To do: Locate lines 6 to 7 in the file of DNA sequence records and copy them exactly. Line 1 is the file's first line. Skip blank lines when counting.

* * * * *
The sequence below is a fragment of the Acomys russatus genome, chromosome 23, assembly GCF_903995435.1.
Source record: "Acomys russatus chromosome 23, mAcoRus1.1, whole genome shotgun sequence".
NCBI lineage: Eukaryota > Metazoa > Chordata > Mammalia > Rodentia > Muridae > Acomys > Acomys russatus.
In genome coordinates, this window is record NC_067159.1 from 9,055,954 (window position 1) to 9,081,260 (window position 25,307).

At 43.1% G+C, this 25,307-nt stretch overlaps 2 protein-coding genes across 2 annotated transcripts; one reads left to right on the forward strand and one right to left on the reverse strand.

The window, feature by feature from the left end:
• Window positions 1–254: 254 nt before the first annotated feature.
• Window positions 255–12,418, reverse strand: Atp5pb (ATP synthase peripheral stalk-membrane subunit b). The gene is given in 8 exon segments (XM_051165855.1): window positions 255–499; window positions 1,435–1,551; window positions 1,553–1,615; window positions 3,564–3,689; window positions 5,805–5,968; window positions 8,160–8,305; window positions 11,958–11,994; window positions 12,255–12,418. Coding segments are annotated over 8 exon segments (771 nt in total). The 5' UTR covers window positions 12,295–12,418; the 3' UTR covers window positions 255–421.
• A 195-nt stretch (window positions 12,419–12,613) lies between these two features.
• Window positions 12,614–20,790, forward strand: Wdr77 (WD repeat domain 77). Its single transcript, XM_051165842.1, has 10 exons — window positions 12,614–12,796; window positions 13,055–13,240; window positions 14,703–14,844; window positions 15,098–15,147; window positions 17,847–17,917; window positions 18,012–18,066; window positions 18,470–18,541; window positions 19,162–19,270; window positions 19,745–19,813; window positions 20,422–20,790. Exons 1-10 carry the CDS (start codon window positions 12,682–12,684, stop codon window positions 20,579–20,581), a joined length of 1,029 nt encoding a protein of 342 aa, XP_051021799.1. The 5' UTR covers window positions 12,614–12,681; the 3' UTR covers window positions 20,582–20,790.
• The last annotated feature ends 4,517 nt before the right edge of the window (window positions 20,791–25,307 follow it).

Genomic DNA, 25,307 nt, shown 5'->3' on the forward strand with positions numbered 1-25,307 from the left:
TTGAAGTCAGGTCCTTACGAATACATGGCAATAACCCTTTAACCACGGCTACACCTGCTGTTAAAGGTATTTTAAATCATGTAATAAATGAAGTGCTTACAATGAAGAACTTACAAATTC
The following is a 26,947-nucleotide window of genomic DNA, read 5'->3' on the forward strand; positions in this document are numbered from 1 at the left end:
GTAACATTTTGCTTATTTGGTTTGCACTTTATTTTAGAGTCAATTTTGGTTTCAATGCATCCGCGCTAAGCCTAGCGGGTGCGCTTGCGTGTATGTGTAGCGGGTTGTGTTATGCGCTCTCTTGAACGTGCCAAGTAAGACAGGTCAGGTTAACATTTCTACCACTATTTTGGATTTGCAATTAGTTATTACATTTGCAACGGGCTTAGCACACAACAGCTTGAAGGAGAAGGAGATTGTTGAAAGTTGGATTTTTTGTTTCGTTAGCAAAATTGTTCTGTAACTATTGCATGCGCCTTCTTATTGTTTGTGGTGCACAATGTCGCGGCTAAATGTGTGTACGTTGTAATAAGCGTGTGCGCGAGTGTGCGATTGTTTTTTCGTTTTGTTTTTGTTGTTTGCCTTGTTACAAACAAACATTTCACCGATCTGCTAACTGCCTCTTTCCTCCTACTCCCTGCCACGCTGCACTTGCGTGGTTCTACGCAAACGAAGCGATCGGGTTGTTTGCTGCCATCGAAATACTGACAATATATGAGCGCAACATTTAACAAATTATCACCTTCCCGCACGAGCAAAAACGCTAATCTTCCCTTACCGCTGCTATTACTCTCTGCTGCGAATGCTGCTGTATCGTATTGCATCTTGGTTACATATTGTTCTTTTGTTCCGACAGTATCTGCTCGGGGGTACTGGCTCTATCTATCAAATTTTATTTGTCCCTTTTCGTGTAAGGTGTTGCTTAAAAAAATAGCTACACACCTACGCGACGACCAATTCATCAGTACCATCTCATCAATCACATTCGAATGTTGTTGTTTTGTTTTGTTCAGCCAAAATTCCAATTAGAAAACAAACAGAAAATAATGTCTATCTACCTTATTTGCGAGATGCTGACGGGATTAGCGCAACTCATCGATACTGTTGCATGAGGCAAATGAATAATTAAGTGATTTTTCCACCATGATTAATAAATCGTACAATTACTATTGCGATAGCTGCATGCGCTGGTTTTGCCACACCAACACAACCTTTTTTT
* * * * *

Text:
The window, feature by feature from the left end:
• Window positions 1–254: 254 nt before the first annotated feature.